That's not how crowdfunding campaigns like these actually work. Sticking to definitions, if you look up the definition of crowdfunding, you will see there are 4 types: 1. Loan/debt/lending based - in which you're just lending the money to a company to be paid back, 2. investment/equity based - in which you get some stake in the company such as stocks, 3. donation based - in which you're giving money without necessarily receiving anything in return, and 4. reward based - in which you get some sort of reward linked to the project in exchange for helping to fund it. Both Unicron and Mighty No 9 are both reward based crowdfunding campaigns, meaning, those backers are getting a product as a gift for supporting it, NOT because it was something they'd bought. Anyone who gave the Mighty No 9 kickstarter $20 were guaranteed to get a digital copy of the game. People who contributed $40, in addition to a digital copy of the game also got a game manual, artbook/strategy guide, and the soundtrack. Those who gave $60 got a physical copy of the game, the bonuses the $40 level got, plus a golden version of the character to play as in the game. And there were other bonuses with even higher contributions. Just as with Unicron, anyone who contributed got a reward, which just so happens to be the figure they helped to fund the production of. These are all rewards for contributing a certain amount to the crowdfunding campaign - it is NOT paying for the product, as they are not actually buying anything. By definition, they are funding the creation of the product, and getting a reward for doing so. HasLab also didn't extend the deadline because of "feedback from the demand". You make it sound like Unicron had a resounding amount of support by the first deadline, but remember, at that point, they were only around 5600 backers. That was well below their goal of 8000. They would have been well within their rights to end it right then and there, but they decided to give people (a lot) more time anyway. And even with an extension of 36 more days, they only finally met their goal by the very last day of the extension.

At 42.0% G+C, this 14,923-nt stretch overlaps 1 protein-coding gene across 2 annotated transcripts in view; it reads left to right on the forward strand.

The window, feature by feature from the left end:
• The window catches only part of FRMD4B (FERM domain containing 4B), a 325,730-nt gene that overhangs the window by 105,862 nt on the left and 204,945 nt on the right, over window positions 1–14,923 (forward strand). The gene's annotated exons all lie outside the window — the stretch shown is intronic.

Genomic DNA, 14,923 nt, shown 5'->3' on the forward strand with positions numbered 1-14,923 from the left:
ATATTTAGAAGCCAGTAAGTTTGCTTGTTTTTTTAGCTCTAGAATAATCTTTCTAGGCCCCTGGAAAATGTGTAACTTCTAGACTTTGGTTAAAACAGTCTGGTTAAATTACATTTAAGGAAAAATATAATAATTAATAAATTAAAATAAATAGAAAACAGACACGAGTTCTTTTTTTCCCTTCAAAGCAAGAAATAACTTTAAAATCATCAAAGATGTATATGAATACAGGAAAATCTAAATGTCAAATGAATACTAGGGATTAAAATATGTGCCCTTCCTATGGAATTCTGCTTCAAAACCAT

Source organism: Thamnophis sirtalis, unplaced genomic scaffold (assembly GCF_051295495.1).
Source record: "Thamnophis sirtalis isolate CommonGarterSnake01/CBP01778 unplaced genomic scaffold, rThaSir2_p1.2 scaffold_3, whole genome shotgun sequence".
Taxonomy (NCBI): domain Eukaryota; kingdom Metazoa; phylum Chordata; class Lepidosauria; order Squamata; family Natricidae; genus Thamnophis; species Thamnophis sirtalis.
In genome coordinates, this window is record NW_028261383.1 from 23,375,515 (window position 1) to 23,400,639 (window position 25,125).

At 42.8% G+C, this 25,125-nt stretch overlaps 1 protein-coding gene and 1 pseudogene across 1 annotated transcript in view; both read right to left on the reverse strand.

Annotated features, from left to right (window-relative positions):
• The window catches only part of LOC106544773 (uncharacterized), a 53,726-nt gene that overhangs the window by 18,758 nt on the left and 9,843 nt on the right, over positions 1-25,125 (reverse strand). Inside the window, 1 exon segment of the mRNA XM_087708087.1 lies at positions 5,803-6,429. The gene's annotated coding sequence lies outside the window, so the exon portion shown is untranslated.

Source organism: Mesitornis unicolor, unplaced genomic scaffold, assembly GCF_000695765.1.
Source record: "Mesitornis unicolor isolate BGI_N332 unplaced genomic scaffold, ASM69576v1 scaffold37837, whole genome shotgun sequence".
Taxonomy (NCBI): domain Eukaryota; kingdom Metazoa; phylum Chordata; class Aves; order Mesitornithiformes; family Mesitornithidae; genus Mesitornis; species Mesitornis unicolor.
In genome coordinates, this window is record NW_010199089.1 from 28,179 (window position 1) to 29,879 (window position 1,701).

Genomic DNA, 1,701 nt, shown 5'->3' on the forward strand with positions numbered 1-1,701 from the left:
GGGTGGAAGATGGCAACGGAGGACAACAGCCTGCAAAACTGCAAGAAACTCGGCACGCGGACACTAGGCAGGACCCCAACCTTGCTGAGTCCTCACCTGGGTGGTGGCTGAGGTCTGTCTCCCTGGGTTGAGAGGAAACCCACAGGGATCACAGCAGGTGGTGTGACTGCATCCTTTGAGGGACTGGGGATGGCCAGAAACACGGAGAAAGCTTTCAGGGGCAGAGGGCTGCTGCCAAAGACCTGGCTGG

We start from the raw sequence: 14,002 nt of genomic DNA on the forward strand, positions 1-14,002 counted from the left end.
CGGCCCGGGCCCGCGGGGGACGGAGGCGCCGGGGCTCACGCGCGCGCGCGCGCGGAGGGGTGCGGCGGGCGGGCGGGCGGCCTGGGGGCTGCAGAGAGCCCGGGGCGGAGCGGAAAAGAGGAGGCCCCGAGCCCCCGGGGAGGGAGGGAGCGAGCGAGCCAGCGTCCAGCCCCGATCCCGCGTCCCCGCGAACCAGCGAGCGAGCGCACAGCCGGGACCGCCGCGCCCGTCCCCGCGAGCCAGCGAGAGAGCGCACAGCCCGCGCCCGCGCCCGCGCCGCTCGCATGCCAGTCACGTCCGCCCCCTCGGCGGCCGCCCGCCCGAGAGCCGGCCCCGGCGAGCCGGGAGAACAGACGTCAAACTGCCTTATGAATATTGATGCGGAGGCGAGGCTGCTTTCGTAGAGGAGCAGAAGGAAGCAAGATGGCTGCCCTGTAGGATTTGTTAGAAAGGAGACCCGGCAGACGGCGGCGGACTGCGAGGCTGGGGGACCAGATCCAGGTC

Might#9 crowdfunding: not a good gauge of demand. Unicron crowdfunding: Spot on.

I will also concede that we still have yet to see how many people buy Unicron after Hasbro offers it up for full production, so yes, there could potentially be more demand later, but Hasbro knows there's enough and that's what they were looking for.

That doesn't make any sense. You can't claim it's "spot on" and then concede that we have no idea how many people will buy it after it hits full production. It hasn't even made it through production yet, let alone hit the market. There is literally no market sales to make any sort of comparison to the crowdfunding. And no, once again, Hasbro wasn't looking for demand with the crowdfunding, they were looking for enough funding to produce Unicron.

Also, just to point out here, I feel like you're implying I'm saying Unicron will flop because I pointed out Mighty No 9 did, when that isn't what I'm saying in the least. Again, as I've mentioned before, the point I was making WAS NEVER to compare the two at all. I had also pointed out another example, Hollow Knight, that sold way better than its kickstarter, but you kept overlooking it, or confusing what I was saying about that with Mighty No 9... But at any rate, again, the ACTUAL point I am making had nothing to do with Unicron or Mighty No 9 specifically, but rather I was simply disagreeing with Dom's statement that crowdfunding "confirms" demand, by pointing out that with ANY given crowdfunding campaign, the support with the crowdfunding does not necessarily always reflect the demand for the final product, and then used Mighty No 9 (as well and Hollow Knight) as an example to help illustrate that point. It may fall in line with the forecasts the crowdfunding indicates, or it could do better/worst. It just all depends on the circumstances. You've turned this into a comparison between Unicron and Mighty No 9, when that has absolutely nothing to do with what I'm saying. There was absolutely no reason this should have been drawn out like this has been.
User avatar
Sparky Prime
Supreme-Class
 
Posts: 4724
Joined: Wed Jul 23, 2008 3:12 am

Previous

Return to IDW Comics / Generations | Universe | Classics

Who is online

Users browsing this forum: No registered users and 1 guest

cron